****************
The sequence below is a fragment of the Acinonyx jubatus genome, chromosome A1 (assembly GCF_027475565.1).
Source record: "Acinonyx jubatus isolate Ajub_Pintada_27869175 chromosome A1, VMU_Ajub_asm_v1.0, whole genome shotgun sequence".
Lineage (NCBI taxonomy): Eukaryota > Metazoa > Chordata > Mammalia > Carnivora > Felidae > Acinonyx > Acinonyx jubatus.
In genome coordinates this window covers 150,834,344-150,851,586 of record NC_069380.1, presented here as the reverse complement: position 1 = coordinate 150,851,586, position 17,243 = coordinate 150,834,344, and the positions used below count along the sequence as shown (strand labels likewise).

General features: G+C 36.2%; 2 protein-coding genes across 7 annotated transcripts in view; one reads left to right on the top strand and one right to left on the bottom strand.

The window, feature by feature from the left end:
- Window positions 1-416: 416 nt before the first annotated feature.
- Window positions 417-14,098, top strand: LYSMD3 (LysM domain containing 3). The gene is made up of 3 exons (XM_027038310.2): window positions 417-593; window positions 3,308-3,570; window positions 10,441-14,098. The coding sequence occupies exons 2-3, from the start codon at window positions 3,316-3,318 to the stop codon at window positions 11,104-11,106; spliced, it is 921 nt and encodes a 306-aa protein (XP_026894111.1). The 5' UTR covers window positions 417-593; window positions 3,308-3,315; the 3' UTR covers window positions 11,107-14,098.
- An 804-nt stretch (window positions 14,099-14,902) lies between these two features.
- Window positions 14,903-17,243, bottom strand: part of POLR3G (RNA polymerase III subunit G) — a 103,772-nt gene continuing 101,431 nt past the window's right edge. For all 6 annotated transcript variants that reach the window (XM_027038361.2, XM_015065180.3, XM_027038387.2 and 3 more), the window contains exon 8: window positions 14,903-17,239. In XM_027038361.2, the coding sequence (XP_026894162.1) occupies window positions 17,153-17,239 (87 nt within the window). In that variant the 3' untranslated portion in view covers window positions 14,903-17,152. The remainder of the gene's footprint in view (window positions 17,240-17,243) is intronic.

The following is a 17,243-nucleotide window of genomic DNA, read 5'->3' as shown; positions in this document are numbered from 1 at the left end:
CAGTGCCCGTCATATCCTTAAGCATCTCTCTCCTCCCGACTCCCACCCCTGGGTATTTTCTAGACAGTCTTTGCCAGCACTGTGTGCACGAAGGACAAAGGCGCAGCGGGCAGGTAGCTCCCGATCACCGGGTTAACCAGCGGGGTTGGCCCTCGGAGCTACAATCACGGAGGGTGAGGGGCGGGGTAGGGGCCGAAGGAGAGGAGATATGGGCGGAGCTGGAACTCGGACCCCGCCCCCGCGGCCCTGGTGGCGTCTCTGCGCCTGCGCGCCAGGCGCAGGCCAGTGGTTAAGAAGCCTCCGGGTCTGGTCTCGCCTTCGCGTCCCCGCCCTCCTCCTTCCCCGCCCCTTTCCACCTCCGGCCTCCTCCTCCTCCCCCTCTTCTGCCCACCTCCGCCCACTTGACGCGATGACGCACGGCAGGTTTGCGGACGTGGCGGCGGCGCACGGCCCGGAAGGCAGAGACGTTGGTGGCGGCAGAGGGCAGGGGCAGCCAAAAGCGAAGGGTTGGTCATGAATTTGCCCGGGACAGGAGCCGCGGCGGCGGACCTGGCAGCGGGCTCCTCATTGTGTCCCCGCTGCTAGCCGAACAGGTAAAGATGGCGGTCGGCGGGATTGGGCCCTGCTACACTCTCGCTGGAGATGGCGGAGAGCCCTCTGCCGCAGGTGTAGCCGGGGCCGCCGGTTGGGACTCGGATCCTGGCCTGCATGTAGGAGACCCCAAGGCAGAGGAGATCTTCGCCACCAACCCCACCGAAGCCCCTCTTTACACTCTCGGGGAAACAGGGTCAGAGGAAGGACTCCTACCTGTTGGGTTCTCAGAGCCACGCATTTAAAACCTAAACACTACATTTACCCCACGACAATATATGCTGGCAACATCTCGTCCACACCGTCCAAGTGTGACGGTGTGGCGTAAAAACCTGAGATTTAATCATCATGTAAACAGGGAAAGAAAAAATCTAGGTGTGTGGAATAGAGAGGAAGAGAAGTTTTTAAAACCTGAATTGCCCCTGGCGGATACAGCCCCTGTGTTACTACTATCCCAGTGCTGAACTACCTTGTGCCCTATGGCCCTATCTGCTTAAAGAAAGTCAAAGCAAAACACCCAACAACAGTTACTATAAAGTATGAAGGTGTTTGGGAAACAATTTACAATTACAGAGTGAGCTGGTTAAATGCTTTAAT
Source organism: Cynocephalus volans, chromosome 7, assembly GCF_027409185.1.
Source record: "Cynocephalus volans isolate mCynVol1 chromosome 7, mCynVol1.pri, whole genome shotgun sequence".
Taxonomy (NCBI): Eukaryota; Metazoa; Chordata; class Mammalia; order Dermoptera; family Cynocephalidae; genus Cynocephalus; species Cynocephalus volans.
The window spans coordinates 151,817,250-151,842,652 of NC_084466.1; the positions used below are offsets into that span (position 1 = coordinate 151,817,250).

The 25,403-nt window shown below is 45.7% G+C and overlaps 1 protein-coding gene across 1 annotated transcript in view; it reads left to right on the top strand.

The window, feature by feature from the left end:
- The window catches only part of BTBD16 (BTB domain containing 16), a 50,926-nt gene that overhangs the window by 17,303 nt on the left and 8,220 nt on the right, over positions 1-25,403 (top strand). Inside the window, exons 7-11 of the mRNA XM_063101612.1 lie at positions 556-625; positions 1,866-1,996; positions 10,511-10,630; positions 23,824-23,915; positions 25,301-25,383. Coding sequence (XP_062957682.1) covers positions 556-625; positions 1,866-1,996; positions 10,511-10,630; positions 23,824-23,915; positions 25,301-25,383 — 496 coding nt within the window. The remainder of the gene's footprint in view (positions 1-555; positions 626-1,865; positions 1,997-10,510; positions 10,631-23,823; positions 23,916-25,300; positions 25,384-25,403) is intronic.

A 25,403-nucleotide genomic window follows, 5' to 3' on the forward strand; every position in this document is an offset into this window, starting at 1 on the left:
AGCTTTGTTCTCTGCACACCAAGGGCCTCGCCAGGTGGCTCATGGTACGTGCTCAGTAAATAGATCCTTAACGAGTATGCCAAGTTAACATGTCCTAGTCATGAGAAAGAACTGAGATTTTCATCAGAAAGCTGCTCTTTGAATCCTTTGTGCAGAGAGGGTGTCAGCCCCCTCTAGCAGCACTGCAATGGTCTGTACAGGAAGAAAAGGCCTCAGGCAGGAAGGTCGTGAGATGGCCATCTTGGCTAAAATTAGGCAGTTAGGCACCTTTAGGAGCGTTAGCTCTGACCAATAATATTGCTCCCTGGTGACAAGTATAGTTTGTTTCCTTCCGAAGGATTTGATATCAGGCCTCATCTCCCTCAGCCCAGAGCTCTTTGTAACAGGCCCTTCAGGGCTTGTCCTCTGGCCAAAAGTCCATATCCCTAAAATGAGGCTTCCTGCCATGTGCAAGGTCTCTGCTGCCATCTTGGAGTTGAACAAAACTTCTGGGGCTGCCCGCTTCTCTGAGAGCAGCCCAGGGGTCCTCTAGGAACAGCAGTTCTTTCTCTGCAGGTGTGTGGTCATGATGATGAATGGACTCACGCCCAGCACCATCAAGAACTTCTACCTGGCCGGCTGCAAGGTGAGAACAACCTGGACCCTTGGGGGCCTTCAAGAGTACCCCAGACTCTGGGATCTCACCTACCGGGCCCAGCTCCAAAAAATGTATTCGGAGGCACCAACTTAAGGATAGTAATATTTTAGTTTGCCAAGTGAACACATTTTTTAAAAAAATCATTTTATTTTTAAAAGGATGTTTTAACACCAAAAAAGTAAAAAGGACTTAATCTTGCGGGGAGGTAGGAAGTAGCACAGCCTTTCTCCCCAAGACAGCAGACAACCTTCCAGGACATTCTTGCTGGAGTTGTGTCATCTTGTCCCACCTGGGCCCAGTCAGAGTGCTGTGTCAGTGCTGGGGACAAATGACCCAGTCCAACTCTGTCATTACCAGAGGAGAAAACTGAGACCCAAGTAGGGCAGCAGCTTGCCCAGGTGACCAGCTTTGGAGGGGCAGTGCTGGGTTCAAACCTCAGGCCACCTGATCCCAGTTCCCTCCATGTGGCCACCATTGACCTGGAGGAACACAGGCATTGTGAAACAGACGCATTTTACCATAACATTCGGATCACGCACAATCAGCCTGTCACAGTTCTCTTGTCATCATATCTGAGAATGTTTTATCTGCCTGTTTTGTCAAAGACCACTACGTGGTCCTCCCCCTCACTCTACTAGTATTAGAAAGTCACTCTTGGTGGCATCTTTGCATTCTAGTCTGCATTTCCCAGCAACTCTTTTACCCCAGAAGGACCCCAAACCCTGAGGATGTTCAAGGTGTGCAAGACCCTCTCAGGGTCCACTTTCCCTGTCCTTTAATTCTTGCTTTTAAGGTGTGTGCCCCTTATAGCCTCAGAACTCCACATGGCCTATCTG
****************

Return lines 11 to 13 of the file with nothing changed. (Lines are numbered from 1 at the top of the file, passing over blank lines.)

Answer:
The following is a 17,243-nucleotide window of genomic DNA, read 5'->3' as shown; positions in this document are numbered from 1 at the left end:
CAGTGCCCGTCATATCCTTAAGCATCTCTCTCCTCCCGACTCCCACCCCTGGGTATTTTCTAGACAGTCTTTGCCAGCACTGTGTGCACGAAGGACAAAGGCGCAGCGGGCAGGTAGCTCCCGATCACCGGGTTAACCAGCGGGGTTGGCCCTCGGAGCTACAATCACGGAGGGTGAGGGGCGGGGTAGGGGCCGAAGGAGAGGAGATATGGGCGGAGCTGGAACTCGGACCCCGCCCCCGCGGCCCTGGTGGCGTCTCTGCGCCTGCGCGCCAGGCGCAGGCCAGTGGTTAAGAAGCCTCCGGGTCTGGTCTCGCCTTCGCGTCCCCGCCCTCCTCCTTCCCCGCCCCTTTCCACCTCCGGCCTCCTCCTCCTCCCCCTCTTCTGCCCACCTCCGCCCACTTGACGCGATGACGCACGGCAGGTTTGCGGACGTGGCGGCGGCGCACGGCCCGGAAGGCAGAGACGTTGGTGGCGGCAGAGGGCAGGGGCAGCCAAAAGCGAAGGGTTGGTCATGAATTTGCCCGGGACAGGAGCCGCGGCGGCGGACCTGGCAGCGGGCTCCTCATTGTGTCCCCGCTGCTAGCCGAACAGGTAAAGATGGCGGTCGGCGGGATTGGGCCCTGCTACACTCTCGCTGGAGATGGCGGAGAGCCCTCTGCCGCAGGTGTAGCCGGGGCCGCCGGTTGGGACTCGGATCCTGGCCTGCATGTAGGAGACCCCAAGGCAGAGGAGATCTTCGCCACCAACCCCACCGAAGCCCCTCTTTACACTCTCGGGGAAACAGGGTCAGAGGAAGGACTCCTACCTGTTGGGTTCTCAGAGCCACGCATTTAAAACCTAAACACTACATTTACCCCACGACAATATATGCTGGCAACATCTCGTCCACACCGTCCAAGTGTGACGGTGTGGCGTAAAAACCTGAGATTTAATCATCATGTAAACAGGGAAAGAAAAAATCTAGGTGTGTGGAATAGAGAGGAAGAGAAGTTTTTAAAACCTGAATTGCCCCTGGCGGATACAGCCCCTGTGTTACTACTATCCCAGTGCTGAACTACCTTGTGCCCTATGGCCCTATCTGCTTAAAGAAAGTCAAAGCAAAACACCCAACAACAGTTACTATAAAGTATGAAGGTGTTTGGGAAACAATTTACAATTACAGAGTGAGCTGGTTAAATGCTTTAAT
Source organism: Cynocephalus volans, chromosome 7, assembly GCF_027409185.1.